Bloomsday, June 16, 1904

Steve sent me an e-mail, noting that today is Bloomsday, and I asked him to tell us more about it.  Here’s his posting about Bloomsday.  (I hope you’ll submit a reply.)

Many authors have critiqued Joyce’s Ulysses. There is a decent list here: https://joycefoundation.osu.edu/joyce-copyright/fair-use-and-permissions/bibliography

Personally, I feel that my days as a pedant have waned, so I will suffice it to say that Ulysses offers us a remarkable view into episodic narrative, Werner Heisenberg’s Uncertainty Principle, Einstein’s Relativity, Jung’s Synchronicity, and a practical framework for assessing “knowing” and “doing” in letters. Revisionists with obvious social agenda lay claim to Modernism’s foundation, and since I am no longer in the fray, I assert that Ulysses shows ALL of us what we can do with the novel as a medium and an art form; it contorts the aesthetic while tempering it. Finnegan’s Wake confoundingly “broke” the novel, and as we read it, the thunder-words portend an on-coming storm and subsequent death– of the ideal.

Years of formal reflection on Ulysses have led me to the undeniable conclusion that art is alive, despite critics, courts, and schools’ attempts to strangle it into submission, re-state it in the simplest terms, or translate it into something commercial. The opening and closing masturbatory scenes serve as an indictment of Edwardian and Victorian letters, and in an attempt to “make it new,” Ulysses found disparagement among the likes of Virginia Woolf (http://www.openculture.com/2013/09/virginia-woolf-writes-about-joyces-ulysses-never-did-any-book-so-bore-me-and-quits-at-page-200.html) and T.S. Eliot, though both took inspiration from it and worked directly with it. The Honorable John M. Woolsey’s 1933 US District Court, Southern District of New York, decision to lift the ban on the work says it best: “Joyce has attempted– it seems to me, with astonishing success– to show how the screen of consciousness with its ever-shifting kaleidoscopic impressions carries, as it were on a plastic palimpsest, not only what is in the focus of each man’s observation of the actual things about him, but also in a penubral zone residua of past impressions, some recent and some drawn up by associating from the domain of the subconscious.  He shows how each of these impressions affects the life and behavior of the characters he is describing. What he seeks to get is not unlike the result of a double, or, if that is possible, a multiple exposure on a cinema film which would give a clear foreground with a background visible but somewhat blurred and out of focus in varying degrees.”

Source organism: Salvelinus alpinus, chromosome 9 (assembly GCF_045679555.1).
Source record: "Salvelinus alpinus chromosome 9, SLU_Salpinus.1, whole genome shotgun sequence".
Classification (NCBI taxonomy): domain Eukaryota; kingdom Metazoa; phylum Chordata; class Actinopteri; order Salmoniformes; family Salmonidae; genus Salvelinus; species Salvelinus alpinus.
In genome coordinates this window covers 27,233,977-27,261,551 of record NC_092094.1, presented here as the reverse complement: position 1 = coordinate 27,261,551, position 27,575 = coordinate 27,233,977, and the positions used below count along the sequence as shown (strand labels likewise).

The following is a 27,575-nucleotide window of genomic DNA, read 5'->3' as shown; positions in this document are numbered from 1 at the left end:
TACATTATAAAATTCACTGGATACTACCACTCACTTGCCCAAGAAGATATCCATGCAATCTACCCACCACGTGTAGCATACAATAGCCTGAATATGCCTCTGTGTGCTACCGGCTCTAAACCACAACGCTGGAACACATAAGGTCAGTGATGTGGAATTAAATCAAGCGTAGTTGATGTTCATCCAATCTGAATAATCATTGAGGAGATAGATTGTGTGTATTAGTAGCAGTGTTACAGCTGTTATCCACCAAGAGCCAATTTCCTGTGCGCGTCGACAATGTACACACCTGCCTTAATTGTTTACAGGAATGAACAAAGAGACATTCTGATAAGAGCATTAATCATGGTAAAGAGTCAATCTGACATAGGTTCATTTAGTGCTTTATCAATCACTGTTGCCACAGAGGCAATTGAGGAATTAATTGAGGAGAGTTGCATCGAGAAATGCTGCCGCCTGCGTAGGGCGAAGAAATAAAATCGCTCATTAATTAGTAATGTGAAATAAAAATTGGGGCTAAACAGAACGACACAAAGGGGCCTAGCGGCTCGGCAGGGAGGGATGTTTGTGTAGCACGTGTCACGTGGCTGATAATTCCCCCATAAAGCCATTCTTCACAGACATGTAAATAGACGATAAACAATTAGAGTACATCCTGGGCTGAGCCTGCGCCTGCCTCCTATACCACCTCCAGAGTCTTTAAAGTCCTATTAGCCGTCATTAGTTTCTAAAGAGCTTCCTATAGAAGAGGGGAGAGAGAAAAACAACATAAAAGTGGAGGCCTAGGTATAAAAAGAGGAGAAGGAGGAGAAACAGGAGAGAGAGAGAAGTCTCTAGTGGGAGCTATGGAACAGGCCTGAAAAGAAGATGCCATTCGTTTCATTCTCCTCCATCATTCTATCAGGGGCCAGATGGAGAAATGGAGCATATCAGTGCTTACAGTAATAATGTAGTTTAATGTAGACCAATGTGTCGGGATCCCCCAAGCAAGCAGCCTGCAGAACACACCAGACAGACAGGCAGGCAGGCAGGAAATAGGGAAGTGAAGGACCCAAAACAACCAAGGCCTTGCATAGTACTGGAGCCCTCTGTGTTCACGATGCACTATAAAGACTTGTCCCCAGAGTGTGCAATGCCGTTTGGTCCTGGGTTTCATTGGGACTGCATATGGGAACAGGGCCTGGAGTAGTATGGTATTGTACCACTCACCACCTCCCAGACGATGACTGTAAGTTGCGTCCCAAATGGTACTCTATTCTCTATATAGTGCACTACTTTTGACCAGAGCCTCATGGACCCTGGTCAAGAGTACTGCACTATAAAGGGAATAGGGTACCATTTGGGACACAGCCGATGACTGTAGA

In our post-post modern era, we have little time or attention for the periphery, unless, of course, it suits our pre-determined or established agenda or leads to commercial reward or recognition. Social construct has co-opted nearly every aspect of our lives– showing us through competition and FOMO how we must defecate, hibernate, masticate, masturbate, procrastinate, ruminate, AND terminate. Ulysses is as much about the fuzzy, amorphous periphery as it is about a day on June 16 when man both ascended and descended and found his way home.

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About Denny Bowden

Resident of Volusia County since 1960 Member of Halifax Historical Society since 1986 English teacher (1970-1989), Mainland HS, Spruce Creek HS District/County-Level Teacher-on-Assignment (1989-2009) Ph.D. in Literature and Literary Theory, Indiana University of Pennsylvania Member, Coquina Presbyterian Church, Ormond Beach, FL
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One Response to Bloomsday, June 16, 1904

  1. sweetlittlesheila says:

    Thank you for reminding us of Bloomsday, Steve! Any day that is celebrated or pointed out for an author or his/her work makes me feel included in the wonderful thing that is literature. I know when every March 15th comes around I excitedly tell everyone who’ll listen that it’s the Ides of March. Those listening will either remember it or have never heard of it. Regardless, we will talk about it for a bit which keeps the story alive.

    I like how you brought up social construct controlling every aspect of our lives. I see the social constructs you mentioned enhanced all over social media, which is now an aspect in every form of media. (Social media in itself can be its own topic of discussion). On my own Facebook feed, I see video postings of individuals helping, or not helping, homeless people on the streets. I see videos of people paying it forward. I see videos of fathers brushing the hair of their daughters or dancing with them to encourage fatherly support and behavior. When I think of my students and the younger generation viewing and/or posting videos like these, it makes me think about the social constructs they choose to learn from. And they do have a choice because we are all exposed to so many different ideas of the same social constructs now. Today is a fascinating time to be alive.

    Like

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